Monday, September 6, 2010

Mt. Everest: Confessions of an Amateur Peak Bagger, by Kevin Flynn; page 81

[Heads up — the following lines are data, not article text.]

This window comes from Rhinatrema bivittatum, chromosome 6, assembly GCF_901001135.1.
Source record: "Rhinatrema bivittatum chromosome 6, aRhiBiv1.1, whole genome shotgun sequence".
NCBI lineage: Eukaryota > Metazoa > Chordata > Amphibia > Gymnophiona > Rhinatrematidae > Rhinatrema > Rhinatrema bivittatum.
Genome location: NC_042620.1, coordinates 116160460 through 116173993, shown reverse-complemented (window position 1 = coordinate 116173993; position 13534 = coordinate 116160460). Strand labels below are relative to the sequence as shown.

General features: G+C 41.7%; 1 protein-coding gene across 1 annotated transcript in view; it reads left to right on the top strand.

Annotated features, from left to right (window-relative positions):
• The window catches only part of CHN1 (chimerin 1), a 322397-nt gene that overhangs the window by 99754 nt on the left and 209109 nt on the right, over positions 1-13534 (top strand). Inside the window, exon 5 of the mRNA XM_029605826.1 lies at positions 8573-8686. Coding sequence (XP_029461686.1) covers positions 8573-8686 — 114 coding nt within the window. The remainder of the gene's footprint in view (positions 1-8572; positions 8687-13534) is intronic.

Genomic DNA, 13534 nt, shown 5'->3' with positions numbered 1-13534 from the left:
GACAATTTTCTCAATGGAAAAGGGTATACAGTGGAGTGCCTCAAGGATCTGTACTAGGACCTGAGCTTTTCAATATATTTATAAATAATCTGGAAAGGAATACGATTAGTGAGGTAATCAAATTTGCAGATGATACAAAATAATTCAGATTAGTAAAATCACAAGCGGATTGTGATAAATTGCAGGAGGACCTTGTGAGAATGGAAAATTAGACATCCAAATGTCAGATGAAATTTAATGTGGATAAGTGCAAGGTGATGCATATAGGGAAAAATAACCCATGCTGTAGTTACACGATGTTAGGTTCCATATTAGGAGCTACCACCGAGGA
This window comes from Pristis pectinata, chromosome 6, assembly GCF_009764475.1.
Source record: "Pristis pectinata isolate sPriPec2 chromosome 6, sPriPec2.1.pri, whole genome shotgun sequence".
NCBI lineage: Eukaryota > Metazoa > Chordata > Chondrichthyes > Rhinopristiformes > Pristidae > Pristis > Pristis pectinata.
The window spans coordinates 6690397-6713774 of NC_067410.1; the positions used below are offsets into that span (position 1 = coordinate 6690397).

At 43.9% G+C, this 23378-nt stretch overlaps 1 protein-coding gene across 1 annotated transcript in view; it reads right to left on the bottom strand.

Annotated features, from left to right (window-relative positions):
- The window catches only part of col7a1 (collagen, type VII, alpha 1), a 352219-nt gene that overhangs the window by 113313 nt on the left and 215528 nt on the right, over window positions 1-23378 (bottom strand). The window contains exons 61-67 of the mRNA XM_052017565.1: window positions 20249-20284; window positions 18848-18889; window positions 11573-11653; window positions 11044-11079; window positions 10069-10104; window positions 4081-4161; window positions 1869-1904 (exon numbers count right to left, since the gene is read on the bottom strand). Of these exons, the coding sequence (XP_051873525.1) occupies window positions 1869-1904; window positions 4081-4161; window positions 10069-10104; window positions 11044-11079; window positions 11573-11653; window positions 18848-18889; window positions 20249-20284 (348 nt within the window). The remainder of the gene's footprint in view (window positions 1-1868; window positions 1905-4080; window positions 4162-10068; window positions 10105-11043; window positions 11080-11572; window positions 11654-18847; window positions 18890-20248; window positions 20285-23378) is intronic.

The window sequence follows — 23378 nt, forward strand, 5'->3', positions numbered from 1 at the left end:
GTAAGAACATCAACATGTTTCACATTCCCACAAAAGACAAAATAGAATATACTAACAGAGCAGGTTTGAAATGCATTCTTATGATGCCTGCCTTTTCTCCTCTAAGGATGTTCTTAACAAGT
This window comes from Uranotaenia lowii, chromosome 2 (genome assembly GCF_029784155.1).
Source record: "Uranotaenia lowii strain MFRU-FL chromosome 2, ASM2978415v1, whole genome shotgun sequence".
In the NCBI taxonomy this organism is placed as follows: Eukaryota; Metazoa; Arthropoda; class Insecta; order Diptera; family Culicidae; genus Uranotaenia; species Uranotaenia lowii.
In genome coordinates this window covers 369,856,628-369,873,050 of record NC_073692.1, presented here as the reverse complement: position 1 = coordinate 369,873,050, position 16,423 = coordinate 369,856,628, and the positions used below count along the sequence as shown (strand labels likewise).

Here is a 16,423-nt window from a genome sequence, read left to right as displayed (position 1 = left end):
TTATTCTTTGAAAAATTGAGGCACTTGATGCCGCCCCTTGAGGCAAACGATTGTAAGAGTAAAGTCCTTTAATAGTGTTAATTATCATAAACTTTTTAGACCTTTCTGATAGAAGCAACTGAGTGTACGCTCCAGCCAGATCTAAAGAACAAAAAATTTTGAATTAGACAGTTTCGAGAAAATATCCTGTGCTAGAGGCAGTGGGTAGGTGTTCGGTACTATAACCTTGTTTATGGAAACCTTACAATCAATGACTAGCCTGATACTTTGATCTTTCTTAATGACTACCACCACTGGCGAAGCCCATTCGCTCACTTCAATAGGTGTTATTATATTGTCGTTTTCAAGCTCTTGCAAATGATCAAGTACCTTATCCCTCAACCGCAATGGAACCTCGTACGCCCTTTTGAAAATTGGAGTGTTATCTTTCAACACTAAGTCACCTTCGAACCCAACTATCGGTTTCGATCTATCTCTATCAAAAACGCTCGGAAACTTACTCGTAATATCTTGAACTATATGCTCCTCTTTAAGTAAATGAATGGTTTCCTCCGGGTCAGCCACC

While this has been one of the most entertaining amateur ascent books I've dipped into so far, it is also at times a peek into Everest culture at its worst. The detail about hearing water flowing under the rocks below the base camp tents during warmer weather is an amazing scene setter, but it grates my sense of sportsmanship and egalitarianism to hear a guide from another expedition tell him to "have a Sherpa bring up your down suit" if the weather warms between camps II and III, and it is by my standards pointless to put your life and others in danger so that you can feel good about putting another check on the list. The writing style is punchy and fun, but Flynn occasionally wanders from the everyman into the absurd, such as clarifying for the reader what "the shits" is and saying that his iPod was the most important piece of equipment he brought to the mountain. I feel a slight sense of connection to this author because he and my wife both lived in Rochester, NY, and he and I both took our future wives for their first climb up a rock slide peak in the Adirondacks. Other than his quirkiness and the water under the tents bit, I think the only really new thing he  has brought so far to Everest literature is his second person perspective, with "you" do this, and "you" acclimatize in this manner, acting very much as a personal tour guide to future amateur climbers. Next time, we'll be getting into some climbing!

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